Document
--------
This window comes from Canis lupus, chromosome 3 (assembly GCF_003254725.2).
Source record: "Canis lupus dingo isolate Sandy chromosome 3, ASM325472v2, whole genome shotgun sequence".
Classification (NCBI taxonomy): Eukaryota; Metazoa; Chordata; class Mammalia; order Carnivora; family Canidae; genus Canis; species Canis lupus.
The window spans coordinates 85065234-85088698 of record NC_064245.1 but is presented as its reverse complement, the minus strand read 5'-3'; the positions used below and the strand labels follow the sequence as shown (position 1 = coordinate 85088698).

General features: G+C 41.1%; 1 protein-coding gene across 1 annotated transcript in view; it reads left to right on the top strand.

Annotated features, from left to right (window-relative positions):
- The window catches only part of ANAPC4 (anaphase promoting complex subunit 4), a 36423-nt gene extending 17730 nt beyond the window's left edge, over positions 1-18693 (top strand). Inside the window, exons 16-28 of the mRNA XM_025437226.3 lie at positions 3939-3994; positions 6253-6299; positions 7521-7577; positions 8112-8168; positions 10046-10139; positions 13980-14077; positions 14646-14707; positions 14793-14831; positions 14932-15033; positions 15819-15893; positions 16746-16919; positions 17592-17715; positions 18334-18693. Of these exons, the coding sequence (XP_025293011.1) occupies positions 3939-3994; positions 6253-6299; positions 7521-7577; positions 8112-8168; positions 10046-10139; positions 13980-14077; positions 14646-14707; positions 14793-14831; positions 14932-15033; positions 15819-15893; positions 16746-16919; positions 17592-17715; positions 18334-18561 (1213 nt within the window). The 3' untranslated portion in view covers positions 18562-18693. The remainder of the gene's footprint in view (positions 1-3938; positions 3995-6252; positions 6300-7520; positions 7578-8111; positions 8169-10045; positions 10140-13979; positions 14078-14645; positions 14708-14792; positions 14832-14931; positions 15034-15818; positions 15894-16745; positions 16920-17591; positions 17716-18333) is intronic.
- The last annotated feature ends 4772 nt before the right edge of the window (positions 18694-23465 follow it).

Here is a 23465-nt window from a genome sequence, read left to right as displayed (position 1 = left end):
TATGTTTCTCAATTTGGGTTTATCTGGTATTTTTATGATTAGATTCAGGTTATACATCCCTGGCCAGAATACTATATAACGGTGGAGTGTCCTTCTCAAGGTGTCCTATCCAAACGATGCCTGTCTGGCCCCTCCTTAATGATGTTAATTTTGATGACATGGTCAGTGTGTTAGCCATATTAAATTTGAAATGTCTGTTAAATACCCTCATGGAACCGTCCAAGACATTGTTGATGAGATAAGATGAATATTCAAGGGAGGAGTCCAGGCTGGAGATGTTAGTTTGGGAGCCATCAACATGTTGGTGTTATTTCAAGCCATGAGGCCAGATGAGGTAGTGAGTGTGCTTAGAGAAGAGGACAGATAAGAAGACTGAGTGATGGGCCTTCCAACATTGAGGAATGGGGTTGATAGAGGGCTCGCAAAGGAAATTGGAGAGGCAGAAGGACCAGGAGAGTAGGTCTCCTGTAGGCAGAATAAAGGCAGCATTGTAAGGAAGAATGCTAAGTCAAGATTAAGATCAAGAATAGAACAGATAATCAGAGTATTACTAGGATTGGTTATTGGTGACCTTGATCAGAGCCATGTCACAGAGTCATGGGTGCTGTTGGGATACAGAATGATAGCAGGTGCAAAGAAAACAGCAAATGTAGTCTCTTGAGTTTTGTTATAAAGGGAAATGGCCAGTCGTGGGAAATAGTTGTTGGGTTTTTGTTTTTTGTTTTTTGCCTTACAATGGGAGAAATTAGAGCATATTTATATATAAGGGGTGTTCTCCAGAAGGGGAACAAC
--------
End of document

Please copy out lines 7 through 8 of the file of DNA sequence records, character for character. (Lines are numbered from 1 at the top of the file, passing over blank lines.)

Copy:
- The window catches only part of ANAPC4 (anaphase promoting complex subunit 4), a 36423-nt gene extending 17730 nt beyond the window's left edge, over positions 1-18693 (top strand). Inside the window, exons 16-28 of the mRNA XM_025437226.3 lie at positions 3939-3994; positions 6253-6299; positions 7521-7577; positions 8112-8168; positions 10046-10139; positions 13980-14077; positions 14646-14707; positions 14793-14831; positions 14932-15033; positions 15819-15893; positions 16746-16919; positions 17592-17715; positions 18334-18693. Of these exons, the coding sequence (XP_025293011.1) occupies positions 3939-3994; positions 6253-6299; positions 7521-7577; positions 8112-8168; positions 10046-10139; positions 13980-14077; positions 14646-14707; positions 14793-14831; positions 14932-15033; positions 15819-15893; positions 16746-16919; positions 17592-17715; positions 18334-18561 (1213 nt within the window). The 3' untranslated portion in view covers positions 18562-18693. The remainder of the gene's footprint in view (positions 1-3938; positions 3995-6252; positions 6300-7520; positions 7578-8111; positions 8169-10045; positions 10140-13979; positions 14078-14645; positions 14708-14792; positions 14832-14931; positions 15034-15818; positions 15894-16745; positions 16920-17591; positions 17716-18333) is intronic.
- The last annotated feature ends 4772 nt before the right edge of the window (positions 18694-23465 follow it).